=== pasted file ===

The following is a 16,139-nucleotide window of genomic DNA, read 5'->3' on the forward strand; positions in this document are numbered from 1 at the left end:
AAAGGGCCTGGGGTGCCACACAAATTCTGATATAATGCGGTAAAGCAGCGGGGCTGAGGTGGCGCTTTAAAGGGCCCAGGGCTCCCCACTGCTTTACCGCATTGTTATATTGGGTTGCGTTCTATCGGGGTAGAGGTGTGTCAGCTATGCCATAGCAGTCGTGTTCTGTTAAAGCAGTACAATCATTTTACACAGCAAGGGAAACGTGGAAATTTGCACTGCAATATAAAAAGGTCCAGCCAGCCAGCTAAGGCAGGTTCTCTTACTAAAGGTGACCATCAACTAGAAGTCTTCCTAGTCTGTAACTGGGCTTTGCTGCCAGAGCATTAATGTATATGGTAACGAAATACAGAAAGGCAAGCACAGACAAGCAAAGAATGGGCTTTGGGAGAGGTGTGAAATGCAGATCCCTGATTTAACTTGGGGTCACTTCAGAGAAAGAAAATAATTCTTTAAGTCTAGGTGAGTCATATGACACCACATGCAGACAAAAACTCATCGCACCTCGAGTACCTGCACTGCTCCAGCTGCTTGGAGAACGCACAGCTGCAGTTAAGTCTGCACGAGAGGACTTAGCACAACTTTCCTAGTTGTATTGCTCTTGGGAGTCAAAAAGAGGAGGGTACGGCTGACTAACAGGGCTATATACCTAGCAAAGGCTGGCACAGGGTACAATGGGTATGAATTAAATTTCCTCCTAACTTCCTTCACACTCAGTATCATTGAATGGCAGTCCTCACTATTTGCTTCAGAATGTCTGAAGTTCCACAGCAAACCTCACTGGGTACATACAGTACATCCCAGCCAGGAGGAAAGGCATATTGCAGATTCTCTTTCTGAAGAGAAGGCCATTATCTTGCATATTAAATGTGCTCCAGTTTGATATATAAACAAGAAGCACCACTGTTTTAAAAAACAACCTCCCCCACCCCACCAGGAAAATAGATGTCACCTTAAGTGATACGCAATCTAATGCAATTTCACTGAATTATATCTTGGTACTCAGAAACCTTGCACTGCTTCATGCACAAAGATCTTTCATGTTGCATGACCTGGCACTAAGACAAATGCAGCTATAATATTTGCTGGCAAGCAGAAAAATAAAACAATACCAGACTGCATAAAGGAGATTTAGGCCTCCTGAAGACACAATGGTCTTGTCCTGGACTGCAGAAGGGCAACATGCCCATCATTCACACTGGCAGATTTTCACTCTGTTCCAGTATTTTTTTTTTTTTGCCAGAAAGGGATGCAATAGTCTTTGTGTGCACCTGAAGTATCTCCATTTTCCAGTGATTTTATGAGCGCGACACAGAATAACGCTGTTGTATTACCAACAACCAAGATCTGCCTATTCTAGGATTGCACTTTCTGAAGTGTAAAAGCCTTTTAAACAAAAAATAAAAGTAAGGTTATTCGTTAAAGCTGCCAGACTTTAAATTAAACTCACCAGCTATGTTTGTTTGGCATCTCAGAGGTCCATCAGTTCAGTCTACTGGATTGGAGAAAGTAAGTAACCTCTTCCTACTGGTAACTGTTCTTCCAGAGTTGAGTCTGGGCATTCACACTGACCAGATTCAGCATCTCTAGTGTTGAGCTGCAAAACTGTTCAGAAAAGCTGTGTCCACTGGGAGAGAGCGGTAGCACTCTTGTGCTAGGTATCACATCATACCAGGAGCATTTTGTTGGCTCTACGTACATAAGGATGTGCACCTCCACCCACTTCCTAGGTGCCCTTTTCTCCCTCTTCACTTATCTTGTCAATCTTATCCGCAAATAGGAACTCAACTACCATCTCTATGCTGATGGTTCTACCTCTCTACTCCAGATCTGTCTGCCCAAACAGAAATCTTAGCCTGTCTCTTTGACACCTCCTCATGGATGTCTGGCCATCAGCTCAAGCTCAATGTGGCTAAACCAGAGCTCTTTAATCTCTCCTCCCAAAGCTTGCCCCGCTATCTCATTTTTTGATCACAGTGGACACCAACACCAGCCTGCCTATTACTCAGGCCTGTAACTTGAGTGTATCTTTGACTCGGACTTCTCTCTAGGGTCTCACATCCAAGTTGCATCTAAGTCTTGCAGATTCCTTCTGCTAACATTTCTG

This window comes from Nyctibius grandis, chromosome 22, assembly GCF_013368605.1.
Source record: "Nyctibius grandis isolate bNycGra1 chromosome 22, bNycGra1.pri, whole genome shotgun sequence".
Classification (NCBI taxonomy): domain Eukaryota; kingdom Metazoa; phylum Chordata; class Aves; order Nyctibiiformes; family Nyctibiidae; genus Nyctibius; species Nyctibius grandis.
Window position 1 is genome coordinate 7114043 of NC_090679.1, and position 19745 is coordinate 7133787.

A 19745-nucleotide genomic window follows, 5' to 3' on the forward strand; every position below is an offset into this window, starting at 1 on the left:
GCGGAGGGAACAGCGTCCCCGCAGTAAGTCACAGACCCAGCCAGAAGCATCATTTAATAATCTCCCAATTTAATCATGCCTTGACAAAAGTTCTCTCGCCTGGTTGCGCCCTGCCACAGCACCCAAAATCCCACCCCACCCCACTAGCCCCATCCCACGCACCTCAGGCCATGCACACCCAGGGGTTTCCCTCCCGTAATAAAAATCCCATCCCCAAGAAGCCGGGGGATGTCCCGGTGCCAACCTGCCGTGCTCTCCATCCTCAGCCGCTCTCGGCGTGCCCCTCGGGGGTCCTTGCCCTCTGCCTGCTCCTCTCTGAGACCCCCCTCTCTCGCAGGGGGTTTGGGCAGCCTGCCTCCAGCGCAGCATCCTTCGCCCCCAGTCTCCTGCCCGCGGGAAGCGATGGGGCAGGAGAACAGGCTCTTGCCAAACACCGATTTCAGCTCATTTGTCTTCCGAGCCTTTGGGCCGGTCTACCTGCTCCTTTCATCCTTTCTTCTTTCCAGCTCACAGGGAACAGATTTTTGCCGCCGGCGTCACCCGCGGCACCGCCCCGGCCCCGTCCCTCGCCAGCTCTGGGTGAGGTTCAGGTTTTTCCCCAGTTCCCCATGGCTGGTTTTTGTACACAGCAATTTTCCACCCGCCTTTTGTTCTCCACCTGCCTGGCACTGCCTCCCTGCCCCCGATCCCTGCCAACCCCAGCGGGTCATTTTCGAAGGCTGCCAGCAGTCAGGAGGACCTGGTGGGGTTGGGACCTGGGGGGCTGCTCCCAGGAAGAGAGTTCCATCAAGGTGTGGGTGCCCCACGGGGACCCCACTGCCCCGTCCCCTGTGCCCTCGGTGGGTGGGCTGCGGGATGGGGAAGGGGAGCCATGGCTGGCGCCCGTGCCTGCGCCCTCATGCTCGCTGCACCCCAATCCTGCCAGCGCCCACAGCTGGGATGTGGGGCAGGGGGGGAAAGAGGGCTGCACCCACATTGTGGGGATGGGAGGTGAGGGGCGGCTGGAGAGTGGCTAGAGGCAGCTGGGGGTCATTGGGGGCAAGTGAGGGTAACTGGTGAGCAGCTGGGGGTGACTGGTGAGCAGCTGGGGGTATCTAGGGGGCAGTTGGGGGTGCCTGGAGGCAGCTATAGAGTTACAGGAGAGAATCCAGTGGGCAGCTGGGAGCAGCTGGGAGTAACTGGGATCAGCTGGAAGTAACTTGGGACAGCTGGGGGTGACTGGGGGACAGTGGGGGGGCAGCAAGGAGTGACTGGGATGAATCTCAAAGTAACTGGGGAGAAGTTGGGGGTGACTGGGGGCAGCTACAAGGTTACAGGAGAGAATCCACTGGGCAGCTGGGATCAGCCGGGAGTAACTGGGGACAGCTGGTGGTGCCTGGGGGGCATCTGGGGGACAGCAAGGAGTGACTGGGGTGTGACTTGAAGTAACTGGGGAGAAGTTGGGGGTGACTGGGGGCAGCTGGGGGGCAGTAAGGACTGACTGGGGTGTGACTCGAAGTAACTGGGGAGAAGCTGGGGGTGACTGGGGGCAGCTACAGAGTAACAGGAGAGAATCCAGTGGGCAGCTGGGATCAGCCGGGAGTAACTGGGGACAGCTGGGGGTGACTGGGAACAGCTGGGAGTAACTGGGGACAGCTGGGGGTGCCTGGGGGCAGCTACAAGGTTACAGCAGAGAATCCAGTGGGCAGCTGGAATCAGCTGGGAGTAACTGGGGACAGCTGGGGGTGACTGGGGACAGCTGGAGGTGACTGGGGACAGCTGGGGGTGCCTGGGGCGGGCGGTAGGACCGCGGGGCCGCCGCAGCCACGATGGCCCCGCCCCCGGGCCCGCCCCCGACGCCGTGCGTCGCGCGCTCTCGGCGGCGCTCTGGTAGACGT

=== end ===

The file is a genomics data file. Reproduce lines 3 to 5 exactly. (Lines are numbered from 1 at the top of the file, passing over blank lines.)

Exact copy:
This window comes from Nyctibius grandis, chromosome 22, assembly GCF_013368605.1.
Source record: "Nyctibius grandis isolate bNycGra1 chromosome 22, bNycGra1.pri, whole genome shotgun sequence".
Classification (NCBI taxonomy): domain Eukaryota; kingdom Metazoa; phylum Chordata; class Aves; order Nyctibiiformes; family Nyctibiidae; genus Nyctibius; species Nyctibius grandis.